We can provide the same type of funding to corporations. Maybe a general counsel doesn't want to request money to take on a case their boss feels could be better spent making widgets. We can finance that case, and just like with the law firm example, there's no impact to the corporation's balance sheet because the funding is non-recourse.
What's the breakdown between money deployed to fund relatively simple, one-off cases, and these more intricate transactions you've just described?
This is just a ballpark estimation, but I'd say the more structured, portfolio-type products now account for roughly 40% of the funds we've deployed, while the bread-and-butter one-off cases account for about 60%. Given the recent surge in interest for those more sophisticated products, however, I wouldn't be surprised if the breakdown was 60 to 40 in favor of the more complicated products within a year or two.
Can you explain where Therium's money comes from? Who are your investors?
I'm not able to identify our investors by name, but I can say that our first large fund, which was launched roughly five years ago, was capitalized by an entity who's now one of our largest existing shareholders. The entity who capitalized the first fund no longer deploys their own capital, they just ride the returns in the form of owning Therium shares.
The second fund was capitalized by two large institutional investors, and our third and largest fund was capitalized by those same two institutional investors, as well as a sovereign wealth fund.
Back in December you wrote an op-ed for Law360 about how your industry might fare if a recession were to hit in 2020. Obviously that recession has come to pass. Now that it's here, how has it impacted Therium and litigation financing in general?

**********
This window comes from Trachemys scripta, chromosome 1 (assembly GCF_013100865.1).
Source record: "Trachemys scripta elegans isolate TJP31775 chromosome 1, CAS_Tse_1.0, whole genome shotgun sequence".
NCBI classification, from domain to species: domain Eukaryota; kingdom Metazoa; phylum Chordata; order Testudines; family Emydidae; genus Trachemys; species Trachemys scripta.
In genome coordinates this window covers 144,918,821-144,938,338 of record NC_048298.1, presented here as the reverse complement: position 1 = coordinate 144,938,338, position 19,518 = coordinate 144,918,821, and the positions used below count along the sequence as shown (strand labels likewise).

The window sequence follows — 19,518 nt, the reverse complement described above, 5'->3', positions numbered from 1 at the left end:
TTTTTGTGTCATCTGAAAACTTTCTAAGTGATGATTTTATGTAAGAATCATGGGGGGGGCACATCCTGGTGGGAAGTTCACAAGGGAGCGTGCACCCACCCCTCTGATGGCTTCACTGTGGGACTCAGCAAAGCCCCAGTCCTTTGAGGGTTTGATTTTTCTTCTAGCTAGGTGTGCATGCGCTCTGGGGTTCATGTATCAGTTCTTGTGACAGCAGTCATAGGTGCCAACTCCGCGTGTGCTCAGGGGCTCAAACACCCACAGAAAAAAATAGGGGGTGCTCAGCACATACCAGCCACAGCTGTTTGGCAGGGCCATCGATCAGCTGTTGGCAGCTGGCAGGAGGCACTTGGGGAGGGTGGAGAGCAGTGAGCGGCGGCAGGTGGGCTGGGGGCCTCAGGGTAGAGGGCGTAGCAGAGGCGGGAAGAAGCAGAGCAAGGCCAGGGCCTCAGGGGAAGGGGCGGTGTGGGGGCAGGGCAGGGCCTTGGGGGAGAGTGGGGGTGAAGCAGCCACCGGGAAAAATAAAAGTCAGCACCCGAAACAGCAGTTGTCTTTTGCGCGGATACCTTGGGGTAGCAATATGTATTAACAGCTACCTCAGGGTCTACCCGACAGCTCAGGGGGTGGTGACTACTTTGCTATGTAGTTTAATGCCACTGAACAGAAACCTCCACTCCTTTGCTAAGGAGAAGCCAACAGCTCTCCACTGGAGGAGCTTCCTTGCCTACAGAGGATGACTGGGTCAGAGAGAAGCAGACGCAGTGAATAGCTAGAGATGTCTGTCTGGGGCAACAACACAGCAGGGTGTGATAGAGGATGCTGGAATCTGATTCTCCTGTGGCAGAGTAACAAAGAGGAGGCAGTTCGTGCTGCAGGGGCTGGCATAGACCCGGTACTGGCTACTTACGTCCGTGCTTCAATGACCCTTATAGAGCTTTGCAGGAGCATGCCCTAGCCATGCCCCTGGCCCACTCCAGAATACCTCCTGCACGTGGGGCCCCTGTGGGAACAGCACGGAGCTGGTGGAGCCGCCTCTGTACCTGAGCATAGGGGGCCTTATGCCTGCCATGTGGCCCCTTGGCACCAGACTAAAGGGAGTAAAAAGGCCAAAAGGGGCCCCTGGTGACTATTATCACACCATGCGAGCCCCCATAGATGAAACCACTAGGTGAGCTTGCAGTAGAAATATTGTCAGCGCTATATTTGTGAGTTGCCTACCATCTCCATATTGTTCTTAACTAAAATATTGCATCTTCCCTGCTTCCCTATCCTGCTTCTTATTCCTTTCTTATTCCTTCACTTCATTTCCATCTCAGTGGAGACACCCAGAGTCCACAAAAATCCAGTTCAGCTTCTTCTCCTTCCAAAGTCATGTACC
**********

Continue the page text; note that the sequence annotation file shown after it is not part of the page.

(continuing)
Honestly the last four weeks have been the busiest of my entire career, no question. It has been all-nighters upon all-nighters. I've heard similar things from our competitors.
We've had a lot of law firms calling us and saying they expect even blue chip clients to no longer be capable of paying their fees, at least in the short term, and they've been asking us to step into the breach. Other firms and practice groups want to take advantage of new claims that may arise as a result of the pandemic.
So while it feels wrong to use words like "market opportunity" in the midst of so much human suffering and catastrophe, I can definitely say there has been a lot of interest in litigation financing as a result of COVID-19 and the economic turmoil it's caused.
In the grand scheme of things though, do you think the fact that we're heading into a recession could cause problems for the litigation financing industry in general? Could the pressure cause small firms to go belly up, for example, or weaker cases to be abandoned?
That's the easiest question you've asked so far. The answer is yes. There's going to be severe risk for any economic participant in the current situation. Even more so than usual, litigation funders will have to focus aggressively on the fundamentals or risk getting burned.
If you're financing a great case, for example, but now the defendant looks like it may go bankrupt, it doesn't really matter if you score a huge judgment against them. You'll just be waiting in line in bankruptcy with the rest of the creditors, and most likely you'll end up recovering pennies on the dollar.
Some smaller firms will undoubtedly close up shop, and some smaller litigation funders might get squeezed out of the market as well. In general I think it's likely that it will be the bigger players who are better able to weather this storm. Obviously there will be winners and losers as that process plays out.
--Editing by Amy Rowe.
Correction: An earlier version of this article misstated some details about Therium's first large fund. The error has been corrected.
For a reprint of this article, please contact email@example.com.